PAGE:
46 Works

Data from: Conserved G-matrices of morphological and life-history traits among continental and island blue tit populations

Boris Delahaie, Anne Charmantier, Stéphane Chantepie, Dany Garant, Melody Porlier & Céline Teplitsky
The genetic variance–covariance matrix (G-matrix) summarizes the genetic architecture of multiple traits. It has a central role in the understanding of phenotypic divergence and the quantification of the evolutionary potential of populations. Laboratory experiments have shown that G-matrices can vary rapidly under divergent selective pressures. However, because of the demanding nature of G-matrix estimation and comparison in wild populations, the extent of its spatial variability remains largely unknown. In this study, we investigate spatial variation...

Data from: Cold adaptation in the Asian tiger mosquito’s native range precedes its invasion success in temperate regions

Stéphanie Sherpa, Michael G. B. Blum & Laurence Després
Adaptation to environmental conditions within the native range of exotic species can condition the invasion success of these species outside their range. The striking success of the Asian tiger mosquito, Aedes albopictus, to invade temperate regions has been attributed to the winter survival of diapause eggs in cold environments. In this study, we evaluate genetic polymorphisms (SNPs) and wing morphometric variation among three biogeographical regions of the native range of A. albopictus. Reconstructed demographic histories...

Data from: Speciation with gene flow: evidence from a complex of alpine butterflies (Coenonympha, Satyridae)

Thibaut Capblancq, Jesús Mavárez, Delphine Rioux & Laurence Després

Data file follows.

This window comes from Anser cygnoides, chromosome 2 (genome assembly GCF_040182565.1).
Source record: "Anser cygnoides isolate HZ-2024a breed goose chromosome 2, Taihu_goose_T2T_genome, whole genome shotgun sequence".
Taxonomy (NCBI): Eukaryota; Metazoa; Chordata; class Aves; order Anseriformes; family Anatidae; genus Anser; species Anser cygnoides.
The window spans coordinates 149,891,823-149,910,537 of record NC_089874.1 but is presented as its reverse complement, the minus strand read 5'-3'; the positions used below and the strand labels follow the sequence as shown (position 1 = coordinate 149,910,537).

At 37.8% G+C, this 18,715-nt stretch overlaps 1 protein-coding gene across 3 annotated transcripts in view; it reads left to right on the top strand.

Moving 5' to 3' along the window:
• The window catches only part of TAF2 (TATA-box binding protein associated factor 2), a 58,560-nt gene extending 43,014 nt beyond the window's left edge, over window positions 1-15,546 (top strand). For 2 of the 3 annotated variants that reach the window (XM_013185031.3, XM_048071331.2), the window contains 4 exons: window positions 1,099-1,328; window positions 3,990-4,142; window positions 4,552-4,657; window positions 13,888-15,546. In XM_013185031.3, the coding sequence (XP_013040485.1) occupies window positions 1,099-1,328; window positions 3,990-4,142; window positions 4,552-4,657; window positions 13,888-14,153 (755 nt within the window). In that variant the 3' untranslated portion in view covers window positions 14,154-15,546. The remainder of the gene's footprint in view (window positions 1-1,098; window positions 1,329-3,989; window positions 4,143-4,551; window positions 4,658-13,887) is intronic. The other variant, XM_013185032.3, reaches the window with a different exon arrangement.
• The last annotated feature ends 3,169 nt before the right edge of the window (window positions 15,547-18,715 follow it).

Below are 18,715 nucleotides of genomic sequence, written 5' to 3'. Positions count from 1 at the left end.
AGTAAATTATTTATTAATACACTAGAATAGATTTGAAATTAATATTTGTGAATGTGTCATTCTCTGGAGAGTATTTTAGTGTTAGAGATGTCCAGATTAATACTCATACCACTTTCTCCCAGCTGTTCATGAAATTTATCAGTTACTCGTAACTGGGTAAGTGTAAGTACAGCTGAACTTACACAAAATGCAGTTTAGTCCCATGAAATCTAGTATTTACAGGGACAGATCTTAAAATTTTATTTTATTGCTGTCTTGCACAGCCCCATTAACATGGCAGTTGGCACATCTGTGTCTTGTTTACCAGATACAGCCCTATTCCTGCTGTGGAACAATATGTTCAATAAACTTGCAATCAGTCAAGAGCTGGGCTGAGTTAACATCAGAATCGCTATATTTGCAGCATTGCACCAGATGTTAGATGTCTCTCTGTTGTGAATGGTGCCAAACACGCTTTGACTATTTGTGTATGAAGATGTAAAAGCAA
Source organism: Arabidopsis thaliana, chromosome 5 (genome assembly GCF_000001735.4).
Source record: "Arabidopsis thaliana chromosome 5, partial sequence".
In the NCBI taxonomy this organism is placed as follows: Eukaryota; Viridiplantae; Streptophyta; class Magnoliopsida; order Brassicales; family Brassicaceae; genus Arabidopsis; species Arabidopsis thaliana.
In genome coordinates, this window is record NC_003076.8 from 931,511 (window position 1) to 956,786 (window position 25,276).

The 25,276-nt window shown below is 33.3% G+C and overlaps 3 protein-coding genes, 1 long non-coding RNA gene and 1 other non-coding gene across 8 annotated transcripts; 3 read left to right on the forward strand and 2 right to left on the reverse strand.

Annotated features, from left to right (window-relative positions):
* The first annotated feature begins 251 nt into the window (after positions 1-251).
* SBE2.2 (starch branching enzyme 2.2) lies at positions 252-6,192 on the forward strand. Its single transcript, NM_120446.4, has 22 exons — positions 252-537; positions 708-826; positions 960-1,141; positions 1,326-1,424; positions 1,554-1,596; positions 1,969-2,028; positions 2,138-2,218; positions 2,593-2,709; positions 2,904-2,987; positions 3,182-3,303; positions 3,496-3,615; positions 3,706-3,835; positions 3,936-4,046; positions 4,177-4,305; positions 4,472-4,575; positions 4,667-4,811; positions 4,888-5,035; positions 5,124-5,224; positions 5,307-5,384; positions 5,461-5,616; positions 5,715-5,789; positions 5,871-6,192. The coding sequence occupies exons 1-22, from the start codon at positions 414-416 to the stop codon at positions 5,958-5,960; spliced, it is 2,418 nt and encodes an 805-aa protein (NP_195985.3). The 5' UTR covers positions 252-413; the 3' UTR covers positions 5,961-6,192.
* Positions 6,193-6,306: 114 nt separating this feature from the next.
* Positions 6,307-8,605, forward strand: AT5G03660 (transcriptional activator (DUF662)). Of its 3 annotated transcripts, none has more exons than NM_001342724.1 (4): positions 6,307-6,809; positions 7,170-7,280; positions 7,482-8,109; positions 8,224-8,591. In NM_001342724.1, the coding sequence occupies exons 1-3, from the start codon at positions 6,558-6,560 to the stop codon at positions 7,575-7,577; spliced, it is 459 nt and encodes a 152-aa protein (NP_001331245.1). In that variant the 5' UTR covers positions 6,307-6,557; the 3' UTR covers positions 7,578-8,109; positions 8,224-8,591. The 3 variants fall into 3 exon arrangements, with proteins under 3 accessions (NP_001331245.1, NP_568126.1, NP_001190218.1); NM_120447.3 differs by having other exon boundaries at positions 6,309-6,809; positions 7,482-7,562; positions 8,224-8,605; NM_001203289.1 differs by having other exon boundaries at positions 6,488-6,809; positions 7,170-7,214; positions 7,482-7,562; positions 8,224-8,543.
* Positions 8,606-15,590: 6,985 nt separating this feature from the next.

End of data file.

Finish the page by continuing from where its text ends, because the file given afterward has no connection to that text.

Until complete reproductive isolation is achieved, the extent of differentiation between two diverging lineages is the result of a dynamic equilibrium between genetic isolation and mixing. This is especially true for hybrid taxa, for which the degree of isolation in regard to their parental species is decisive in their capacity to rise as a new and stable entity. In this work, we explored the past and current patterns of hybridization and divergence within a complex...

Resistance-recovery tradeoff of soil microbial communities under altered rain regimes: An experimental test across European agroecosystems

Gabin Piton, Arnaud Foulquier, Laura B. Martinez-García, Nicolas Legay, Lijbert Brussaard, Katarina Hedlund, Pedro Martins Da Silva, Eduardo Nascimento, Filipa Reis, José Paulo Sousa, Jean Christophe Clement & Gerlinde De Deyn
With the increased occurrence of climate extremes, there is an urgent need to better understand how management strategies affect the capacity of the soil microbial community to maintain its ecosystem functions (e.g. nutrient cycling). To address this issue, intact monoliths were extracted from conventional and ecological managed grasslands in three countries across Europe and exposed under common air condition (temperature and moisture) to one of three altered rain regimes (dry, wet and intermittent wet/dry) as...

Data from: Unlocking biodiversity and conservation studies in high‐diversity environments using environmental DNA (eDNA): a test with Guianese freshwater fishes

Kévin Cilleros, Alice Valentini, Luc Allard, Tony Dejean, Roselyne Etienne, Gaël Grenouillet, Amaia Iribar, Pierre Taberlet, Régis Vigouroux & Sébastien Brosse
Determining the species compositions of local assemblages is a prerequisite to understanding how anthropogenic disturbances affect biodiversity. However, biodiversity measurements often remain incomplete due to the limited efficiency of sampling methods. This is particularly true in freshwater tropical environments that host rich fish assemblages, for which assessments are uncertain and often rely on destructive methods. Developing an efficient and non-destructive method to assess biodiversity in tropical freshwaters is highly important. In this study, we tested...

Data from: Loss of connectivity among island-dwelling Peary caribou following sea ice decline